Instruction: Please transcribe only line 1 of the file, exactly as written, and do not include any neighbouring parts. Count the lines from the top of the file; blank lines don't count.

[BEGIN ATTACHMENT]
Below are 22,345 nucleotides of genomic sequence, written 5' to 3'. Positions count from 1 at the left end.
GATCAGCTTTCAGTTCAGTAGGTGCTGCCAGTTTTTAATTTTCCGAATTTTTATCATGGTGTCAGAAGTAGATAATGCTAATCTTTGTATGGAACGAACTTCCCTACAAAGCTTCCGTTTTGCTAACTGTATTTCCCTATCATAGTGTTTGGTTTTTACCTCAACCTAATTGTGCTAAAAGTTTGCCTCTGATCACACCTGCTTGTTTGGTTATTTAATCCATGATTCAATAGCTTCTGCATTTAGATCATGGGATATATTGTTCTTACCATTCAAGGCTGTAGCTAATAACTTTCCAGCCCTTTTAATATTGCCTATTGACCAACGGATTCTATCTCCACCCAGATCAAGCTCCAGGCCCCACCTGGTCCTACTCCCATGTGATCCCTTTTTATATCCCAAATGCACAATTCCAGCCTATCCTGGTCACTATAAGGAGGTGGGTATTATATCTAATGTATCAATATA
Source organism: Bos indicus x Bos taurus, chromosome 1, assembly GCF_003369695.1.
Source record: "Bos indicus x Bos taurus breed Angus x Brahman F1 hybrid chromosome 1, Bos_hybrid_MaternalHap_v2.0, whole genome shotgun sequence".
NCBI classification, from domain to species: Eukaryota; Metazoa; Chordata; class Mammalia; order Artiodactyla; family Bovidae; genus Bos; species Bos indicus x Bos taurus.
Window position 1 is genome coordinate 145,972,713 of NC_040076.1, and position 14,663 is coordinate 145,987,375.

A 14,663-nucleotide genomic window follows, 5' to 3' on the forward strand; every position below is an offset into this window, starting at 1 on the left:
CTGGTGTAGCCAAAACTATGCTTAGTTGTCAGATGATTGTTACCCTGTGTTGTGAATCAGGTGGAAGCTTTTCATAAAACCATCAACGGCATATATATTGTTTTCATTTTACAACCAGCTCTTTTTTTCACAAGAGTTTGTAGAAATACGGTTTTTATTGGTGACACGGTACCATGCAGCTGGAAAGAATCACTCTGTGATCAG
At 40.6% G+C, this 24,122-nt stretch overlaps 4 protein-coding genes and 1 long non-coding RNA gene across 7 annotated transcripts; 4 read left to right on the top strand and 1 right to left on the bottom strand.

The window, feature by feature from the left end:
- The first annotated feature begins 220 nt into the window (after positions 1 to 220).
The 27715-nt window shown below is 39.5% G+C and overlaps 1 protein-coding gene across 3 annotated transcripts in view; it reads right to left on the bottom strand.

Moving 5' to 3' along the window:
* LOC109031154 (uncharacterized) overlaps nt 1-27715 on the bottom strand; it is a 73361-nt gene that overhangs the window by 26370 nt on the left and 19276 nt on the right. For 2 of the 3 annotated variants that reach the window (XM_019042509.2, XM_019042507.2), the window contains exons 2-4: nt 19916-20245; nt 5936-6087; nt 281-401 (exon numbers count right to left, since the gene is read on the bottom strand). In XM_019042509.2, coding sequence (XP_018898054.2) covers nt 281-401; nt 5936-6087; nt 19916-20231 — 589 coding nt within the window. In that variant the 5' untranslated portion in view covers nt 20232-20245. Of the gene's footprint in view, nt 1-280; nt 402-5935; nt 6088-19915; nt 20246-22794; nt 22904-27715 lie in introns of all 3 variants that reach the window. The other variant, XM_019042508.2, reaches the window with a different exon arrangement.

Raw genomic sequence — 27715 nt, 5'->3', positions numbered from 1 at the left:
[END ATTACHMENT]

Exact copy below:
Below are 22,345 nucleotides of genomic sequence, written 5' to 3'. Positions count from 1 at the left end.